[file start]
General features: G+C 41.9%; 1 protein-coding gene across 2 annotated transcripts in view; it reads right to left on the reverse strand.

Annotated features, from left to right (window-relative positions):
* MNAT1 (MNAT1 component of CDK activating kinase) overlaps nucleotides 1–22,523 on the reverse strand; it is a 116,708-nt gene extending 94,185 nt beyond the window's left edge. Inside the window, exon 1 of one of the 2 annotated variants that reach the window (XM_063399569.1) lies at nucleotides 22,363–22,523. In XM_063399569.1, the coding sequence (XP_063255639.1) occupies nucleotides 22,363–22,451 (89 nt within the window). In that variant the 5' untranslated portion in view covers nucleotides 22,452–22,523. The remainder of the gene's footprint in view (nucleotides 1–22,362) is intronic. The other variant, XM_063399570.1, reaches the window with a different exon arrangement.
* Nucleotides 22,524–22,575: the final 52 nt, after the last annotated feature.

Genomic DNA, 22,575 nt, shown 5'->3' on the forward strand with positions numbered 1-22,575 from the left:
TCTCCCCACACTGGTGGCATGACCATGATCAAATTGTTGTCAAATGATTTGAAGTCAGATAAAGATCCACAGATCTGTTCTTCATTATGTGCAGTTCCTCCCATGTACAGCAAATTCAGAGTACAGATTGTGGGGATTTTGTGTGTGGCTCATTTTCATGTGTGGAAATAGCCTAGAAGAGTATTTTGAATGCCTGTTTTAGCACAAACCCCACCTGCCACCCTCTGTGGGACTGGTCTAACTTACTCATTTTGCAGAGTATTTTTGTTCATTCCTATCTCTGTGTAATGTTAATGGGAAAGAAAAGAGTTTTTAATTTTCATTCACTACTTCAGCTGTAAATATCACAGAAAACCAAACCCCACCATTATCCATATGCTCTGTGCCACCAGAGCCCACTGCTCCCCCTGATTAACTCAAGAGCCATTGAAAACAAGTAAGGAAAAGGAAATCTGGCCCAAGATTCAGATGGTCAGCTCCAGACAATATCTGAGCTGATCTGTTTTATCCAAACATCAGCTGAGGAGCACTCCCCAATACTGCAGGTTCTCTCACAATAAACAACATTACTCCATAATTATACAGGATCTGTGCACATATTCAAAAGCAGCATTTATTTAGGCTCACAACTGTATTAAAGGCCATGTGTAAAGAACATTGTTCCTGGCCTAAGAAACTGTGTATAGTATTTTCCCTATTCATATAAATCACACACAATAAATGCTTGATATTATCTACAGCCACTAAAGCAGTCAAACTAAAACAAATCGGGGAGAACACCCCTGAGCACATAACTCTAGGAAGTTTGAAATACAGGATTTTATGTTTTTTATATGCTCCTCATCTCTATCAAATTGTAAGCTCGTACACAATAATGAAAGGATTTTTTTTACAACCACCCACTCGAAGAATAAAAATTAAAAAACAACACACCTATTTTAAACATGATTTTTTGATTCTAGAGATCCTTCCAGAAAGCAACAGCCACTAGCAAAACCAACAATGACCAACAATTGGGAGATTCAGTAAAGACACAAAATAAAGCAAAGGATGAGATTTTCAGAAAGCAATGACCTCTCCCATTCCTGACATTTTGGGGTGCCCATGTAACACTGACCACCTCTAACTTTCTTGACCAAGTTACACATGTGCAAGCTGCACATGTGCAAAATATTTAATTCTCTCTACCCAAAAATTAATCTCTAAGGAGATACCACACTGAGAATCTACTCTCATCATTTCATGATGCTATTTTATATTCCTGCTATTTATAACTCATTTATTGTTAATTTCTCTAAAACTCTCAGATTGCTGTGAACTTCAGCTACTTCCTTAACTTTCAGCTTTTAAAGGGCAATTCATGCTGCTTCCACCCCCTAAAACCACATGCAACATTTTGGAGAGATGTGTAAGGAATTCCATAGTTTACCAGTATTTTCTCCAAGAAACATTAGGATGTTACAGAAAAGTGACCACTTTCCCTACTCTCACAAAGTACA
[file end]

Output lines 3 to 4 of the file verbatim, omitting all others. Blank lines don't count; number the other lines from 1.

* MNAT1 (MNAT1 component of CDK activating kinase) overlaps nucleotides 1–22,523 on the reverse strand; it is a 116,708-nt gene extending 94,185 nt beyond the window's left edge. Inside the window, exon 1 of one of the 2 annotated variants that reach the window (XM_063399569.1) lies at nucleotides 22,363–22,523. In XM_063399569.1, the coding sequence (XP_063255639.1) occupies nucleotides 22,363–22,451 (89 nt within the window). In that variant the 5' untranslated portion in view covers nucleotides 22,452–22,523. The remainder of the gene's footprint in view (nucleotides 1–22,362) is intronic. The other variant, XM_063399570.1, reaches the window with a different exon arrangement.
* Nucleotides 22,524–22,575: the final 52 nt, after the last annotated feature.